Sweet jangle pop outta New Jersey and more than likely the only Real Estate we'll ever purchase... (sad but true).
Blitzen Trapper brings to mind somebody hunting down reindeer. This has nothing to do with the music.
Ex-Bauhaus frontman Peter Murphy returns with his first new solo album in 7 years, proving that there's still life in the old goth.
Minneapolis folk duo Peter Wolf Crier mix things up on their sophomore album with mixed results.
Reissue! Repackage! Warpaint's mesmerising debut gets a little dressing up as we wait for album #2.
Dum Dum Girls add an extra coat of polish and put on a brave garage-pop face for album number 2.
Energetic indie-rock from LA's Grouplove but watch out for "the boring half of the record". Whoops.
Obscurities he called it, but more like a forgotten treasure trove from all chapters of the Stephin Merritt songbook.
Cherry Red, 2011 [rating:5/10] While the other three members forged on with nary a breath to contemplate what lay behind them, it took the ex-Bauhaus frontman 3 long years to record his first solo album. Here Murphy’s path was a more cautious one, making tentative steps with ex-Japan bassist Mick Karn for their unspectacular avant
With our review dispensing superlatives like "timeless" and "classic", Beirut's The Rip Tide is one of the must-listen albums of 2011.
Very unsure about this album, the sixth from past Webcuts pet faves, Okkervil River. I Am Very Far from their best.
Epic post-rock from The Fierce & The Dead on their debut album. Seek it out, post-rock fans.
Pavement reunion done and dusted, Stephen Malkmus and Co. get back to making adult indie rock on album number five.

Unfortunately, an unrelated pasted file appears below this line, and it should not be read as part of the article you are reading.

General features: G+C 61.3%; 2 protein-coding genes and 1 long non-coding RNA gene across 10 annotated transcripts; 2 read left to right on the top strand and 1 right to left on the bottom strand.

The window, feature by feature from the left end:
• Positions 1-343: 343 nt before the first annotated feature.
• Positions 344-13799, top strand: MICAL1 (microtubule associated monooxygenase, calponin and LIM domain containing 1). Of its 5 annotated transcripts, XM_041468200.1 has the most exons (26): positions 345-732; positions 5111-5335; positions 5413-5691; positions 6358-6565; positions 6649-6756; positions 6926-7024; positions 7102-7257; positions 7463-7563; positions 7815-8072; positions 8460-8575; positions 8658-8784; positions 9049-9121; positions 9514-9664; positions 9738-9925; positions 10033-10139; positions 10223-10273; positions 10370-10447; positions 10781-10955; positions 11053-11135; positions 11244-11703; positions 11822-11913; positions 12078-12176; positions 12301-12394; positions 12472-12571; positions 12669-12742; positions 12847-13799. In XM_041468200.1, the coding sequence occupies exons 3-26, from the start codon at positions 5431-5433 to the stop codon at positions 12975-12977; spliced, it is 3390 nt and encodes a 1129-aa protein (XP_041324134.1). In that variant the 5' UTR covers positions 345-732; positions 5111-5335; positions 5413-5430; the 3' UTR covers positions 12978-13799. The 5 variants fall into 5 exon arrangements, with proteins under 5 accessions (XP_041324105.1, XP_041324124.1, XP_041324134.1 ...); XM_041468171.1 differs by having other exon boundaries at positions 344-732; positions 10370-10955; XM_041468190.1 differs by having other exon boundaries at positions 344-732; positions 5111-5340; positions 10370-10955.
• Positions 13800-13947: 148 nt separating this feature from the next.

Canadian folk-sters Dark Mean deliver a "must-listen album with staying power, and one of the year’s best" on their self-released debut.
...says Wolf Parade's Spencer Krug of his solo off-shoot project Moonface. Not as good as we'd hoped, either.
Welcome to the lilting shoegaze world of Swedish duo I Break Horses, "more than just a nostalgic pastiche of an ethereal past".
Putting aside Lightspeed Champion, the chameleon musician/producer known as Dev Hynes unveils his latest project Blood Orange.
Concept albums, rock operas, the artistic chasm of failure widens as Fucked Up take the challenge and make the album of their career.
From the label that gave you The Libertines and The Strokes, here's another young and disaffected indie guitar band.
Chicago's Fruit Bats return to their familiar "effortless and sweet" indie folk ways on their fifth album, Tripper.
First solo release from Rogue Wave's Zach Rogue under his new moniker, Release The Sunbird. For those who like their rock wimpy.
Join Us finds They Might Be Giants at their "quirkiest, catchiest and most clever", which is simply music to our old-school fan ears.
Louisiana's Generationals Actor-Caster is a "treasure trove of indie pop rock songs". That's exactly the kind of booty we like around here.
Ex-New Zealander's Unnecessarily Long Band Name evoke retro 60's thrills on their self-titled debut.
Electro-dance-goth-opera by way of Canada, Austra's debut album Feel It Break is akin to a good night out in loud, dark room. Kinda fun, but where's the door?
One half of the hyper-productive quirk-pop outfit Fiery Furnaces takes her first solo steps on Last Summer.
Washed Out's debut album couldn't have arrived at a more perfect time. The water's just right for a little chillwave.
Album number six for these free-wheeling long-haired holdin' on to black metal giants of Southern Rock.
Can Bon Iver live up to expectation with his self-titled follow-up to the celebrated For Emma, Forever Ago?
There are some records that forever remain at the bottom of the review pile, and boy do Smith Westerns make us regret it.
Lyrically and musically, simply one of the best records you'll hear all year. Dan Bejar -- Genius. Kaputt -- Divine.
The best band to come out of Canada, ever, celebrate their 20th anniversary with The Double Cross. It's a Roman numeral thing, y'dig?
The only euphoric heartbreak here is all expectations of Glasvegas trumping their debut going out the window.
Can goth new-wavers Cold Cave come close to the lo-fi synth-brilliance of their debut Love Comes Close? Now, that's the question.